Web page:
One of the criteria for methodologic quality of RCTs by the Cochrane Group—the blinding of the care provider (V3)—is impossible in the administration of manual therapy, particularly high-velocity spinal manipulation. Accordingly, its inclusion by the authors as a determinant of inclusion or rejection of RCTs is without justification. As many as 11 studies have erroneously reported double-blinding in the chiropractic experimental literature; the nonfeasibility of blinding the practitioner in numerous modalities of alternative medicine has been extensively discussed elsewhere and needs to be duly noted. [33]

4.   Guideline Rationale:

As part of their rationale for embarking upon this investigation, Assendelft et al. bemoan the disparity of recommendations for spinal manipulative therapy from different countries, citing in particular the dissension expressed in the guidelines from Australia, Israel, and The Netherlands. What the authors do not disclose is the preponderance of support for spinal manipulation expressed in 8 out of a total of 11 such guidelines, with perhaps an additional half thrown in for The Netherlands (which found sufficient justification for treating acute but not chronic back pain by spinal manipulation, [34] an oddity since van Tulder [who is Dutch] decisively supported the chronic over the acute evidence in a recent systematic review). [35] Furthermore, in the comparison of guidelines cited by the authors, there was concordance among all 11 nations (United States, United Kingdom, The Netherlands, Israel, New Zealand, Finland, Australia, Switzerland, Germany, Denmark, and Sweden) in six aspects of healthcare: (i) diagnostic triage, history taking, and physical examination; (ii) their conclusion that radiographs were not useful for managing nonspecific low back pain; (iii) their recognition of the importance of psychosocial factors; (iv) their discouragement of bed rest; (v) certain stipulations regarding the prescription of medications; and (vi) their concluding that the vast majority of low back pain cases should be managed in a primary care setting. Other areas besides spinal manipulation in which differences arose were (i) exercise therapy, (ii) muscle relaxants, and (iii) patient information.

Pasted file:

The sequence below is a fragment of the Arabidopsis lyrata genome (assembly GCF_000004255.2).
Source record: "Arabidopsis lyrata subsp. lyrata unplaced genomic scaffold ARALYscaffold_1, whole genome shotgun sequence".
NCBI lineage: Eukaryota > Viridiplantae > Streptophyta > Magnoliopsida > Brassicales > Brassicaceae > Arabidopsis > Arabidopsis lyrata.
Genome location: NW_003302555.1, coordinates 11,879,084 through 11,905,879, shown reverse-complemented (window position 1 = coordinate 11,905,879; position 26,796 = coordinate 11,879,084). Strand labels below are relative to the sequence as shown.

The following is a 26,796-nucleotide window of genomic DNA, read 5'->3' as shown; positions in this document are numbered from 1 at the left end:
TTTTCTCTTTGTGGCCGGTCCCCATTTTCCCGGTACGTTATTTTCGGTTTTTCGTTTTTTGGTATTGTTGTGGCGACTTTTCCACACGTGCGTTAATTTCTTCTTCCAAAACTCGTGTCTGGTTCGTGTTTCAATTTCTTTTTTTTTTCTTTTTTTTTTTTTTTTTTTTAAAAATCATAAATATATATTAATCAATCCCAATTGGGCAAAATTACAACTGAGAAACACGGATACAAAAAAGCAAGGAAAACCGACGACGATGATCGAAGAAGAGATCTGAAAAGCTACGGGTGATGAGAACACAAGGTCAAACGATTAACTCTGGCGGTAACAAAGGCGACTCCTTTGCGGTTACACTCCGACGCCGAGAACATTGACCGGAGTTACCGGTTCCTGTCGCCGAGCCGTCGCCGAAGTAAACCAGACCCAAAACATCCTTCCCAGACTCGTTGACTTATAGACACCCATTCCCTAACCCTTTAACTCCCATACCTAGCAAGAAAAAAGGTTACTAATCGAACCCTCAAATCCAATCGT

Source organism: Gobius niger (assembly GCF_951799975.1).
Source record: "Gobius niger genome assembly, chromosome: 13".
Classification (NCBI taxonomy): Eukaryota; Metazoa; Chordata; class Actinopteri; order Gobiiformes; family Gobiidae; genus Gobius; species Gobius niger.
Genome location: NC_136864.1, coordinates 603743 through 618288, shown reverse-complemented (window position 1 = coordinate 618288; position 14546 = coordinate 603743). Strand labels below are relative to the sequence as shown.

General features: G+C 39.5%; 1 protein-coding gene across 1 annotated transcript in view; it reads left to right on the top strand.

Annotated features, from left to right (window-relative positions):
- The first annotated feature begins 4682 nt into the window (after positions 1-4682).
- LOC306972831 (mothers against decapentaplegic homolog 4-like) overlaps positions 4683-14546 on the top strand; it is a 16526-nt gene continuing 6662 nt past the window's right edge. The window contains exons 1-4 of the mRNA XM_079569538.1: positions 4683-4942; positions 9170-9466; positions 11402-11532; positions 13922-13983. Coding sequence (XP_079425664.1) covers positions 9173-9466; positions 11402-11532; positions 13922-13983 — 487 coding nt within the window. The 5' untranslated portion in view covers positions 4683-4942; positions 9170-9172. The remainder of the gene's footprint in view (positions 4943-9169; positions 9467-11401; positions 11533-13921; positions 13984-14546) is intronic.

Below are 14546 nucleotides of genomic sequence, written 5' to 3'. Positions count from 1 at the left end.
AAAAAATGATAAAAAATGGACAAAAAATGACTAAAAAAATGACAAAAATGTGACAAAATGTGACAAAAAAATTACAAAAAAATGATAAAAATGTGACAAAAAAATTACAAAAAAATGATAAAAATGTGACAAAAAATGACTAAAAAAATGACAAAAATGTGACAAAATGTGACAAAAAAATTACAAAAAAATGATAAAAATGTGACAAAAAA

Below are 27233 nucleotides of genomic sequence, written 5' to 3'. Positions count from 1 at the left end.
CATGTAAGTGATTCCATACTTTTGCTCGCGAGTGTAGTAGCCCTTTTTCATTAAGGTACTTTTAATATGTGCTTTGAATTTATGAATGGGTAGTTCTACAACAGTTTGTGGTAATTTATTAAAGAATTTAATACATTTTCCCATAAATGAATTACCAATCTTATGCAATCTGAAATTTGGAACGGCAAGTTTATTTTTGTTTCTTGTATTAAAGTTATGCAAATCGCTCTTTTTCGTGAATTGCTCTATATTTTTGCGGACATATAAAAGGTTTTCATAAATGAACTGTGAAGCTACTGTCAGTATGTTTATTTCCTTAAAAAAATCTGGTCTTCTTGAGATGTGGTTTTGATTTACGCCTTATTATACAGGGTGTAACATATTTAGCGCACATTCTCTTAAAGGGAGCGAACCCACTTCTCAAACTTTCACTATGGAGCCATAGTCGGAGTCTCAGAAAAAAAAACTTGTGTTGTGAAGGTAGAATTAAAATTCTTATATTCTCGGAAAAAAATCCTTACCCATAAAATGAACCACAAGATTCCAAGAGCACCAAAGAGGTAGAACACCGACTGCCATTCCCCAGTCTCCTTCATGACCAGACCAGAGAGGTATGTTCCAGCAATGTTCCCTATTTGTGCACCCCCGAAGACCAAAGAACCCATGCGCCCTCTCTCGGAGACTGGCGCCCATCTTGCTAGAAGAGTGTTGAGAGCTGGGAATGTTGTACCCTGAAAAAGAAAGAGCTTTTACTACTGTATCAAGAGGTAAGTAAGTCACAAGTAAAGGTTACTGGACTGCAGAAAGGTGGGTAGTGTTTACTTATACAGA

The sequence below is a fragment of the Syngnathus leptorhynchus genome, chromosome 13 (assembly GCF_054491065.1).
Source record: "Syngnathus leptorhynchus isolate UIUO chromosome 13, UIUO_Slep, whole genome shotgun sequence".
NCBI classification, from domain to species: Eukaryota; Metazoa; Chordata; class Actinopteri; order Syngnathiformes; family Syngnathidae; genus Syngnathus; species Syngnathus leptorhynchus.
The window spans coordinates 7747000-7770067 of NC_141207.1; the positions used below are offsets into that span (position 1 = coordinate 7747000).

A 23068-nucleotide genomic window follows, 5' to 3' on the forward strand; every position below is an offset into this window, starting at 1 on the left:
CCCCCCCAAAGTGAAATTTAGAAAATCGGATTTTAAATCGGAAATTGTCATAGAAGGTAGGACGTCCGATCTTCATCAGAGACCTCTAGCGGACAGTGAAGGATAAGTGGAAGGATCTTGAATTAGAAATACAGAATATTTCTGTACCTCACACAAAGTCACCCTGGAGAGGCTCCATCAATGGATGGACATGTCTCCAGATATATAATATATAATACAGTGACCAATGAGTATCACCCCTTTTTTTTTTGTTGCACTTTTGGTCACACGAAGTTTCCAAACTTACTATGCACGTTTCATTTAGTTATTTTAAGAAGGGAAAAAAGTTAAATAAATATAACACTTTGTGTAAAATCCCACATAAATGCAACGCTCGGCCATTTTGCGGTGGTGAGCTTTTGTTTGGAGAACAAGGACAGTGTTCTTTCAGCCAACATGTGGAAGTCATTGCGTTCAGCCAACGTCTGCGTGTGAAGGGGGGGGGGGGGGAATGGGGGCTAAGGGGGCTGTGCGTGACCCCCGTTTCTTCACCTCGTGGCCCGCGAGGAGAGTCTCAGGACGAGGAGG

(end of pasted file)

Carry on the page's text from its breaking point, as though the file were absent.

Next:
The reason this census of nations regarding guideline and medical practices has been taken is to point out that the reported concordances and discordances do not appear to correlate with the amount, design, and quality of randomized clinical trials or systematic literature reviews that have been published. Rather, there appear to be human and cultural values at work here that I would maintain have not necessarily been eliminated in the study currently under discussion. This leads directly to our next point of critique.

5.   Meta-Analyses Themselves Are Subject to Bias and Omissions:

Regarding their clinical relevance, the very basis of meta-analyses (including the report of Assendelft et al.) has to be closely scrutinized. One report has gone so far as to compare meta-analyses to statistical alchemy, due to their intrinsic nature:

"...the removal and destruction of the scientific requirements that have been so carefully developed and established during the 19th and 20th centuries. In the mixtures formed for most statistical meta-analyses, we lose or eliminate the elemental scientific requirements for reproducibility and precision, for suitable extrapolation, and even sometimes for fair comparison." [36]

Specifically, Feinstein raises the following deficiencies of meta-analyses, most having to do with the sloughing of important clinical information:

i.   Disparate groups of patients of varying homogeneity across different studies are thrown into one analysis, often called a "mixed salad";

ii.   The weighting of studies of different quality may be inaccurate or absent altogether;

iii.   One needs to know about the real-world effects in the presentation and treatment of patients; in particular

(a) the severity of the illness,
(b) co-morbidities,
(c) pertinent co-therapies, and
(d) clinically relevant and meaningful outcomes;

iv.   Inconsistent statistical techniques pertaining to increments, effect size, correlation coefficients, and relative risk and odds ratios;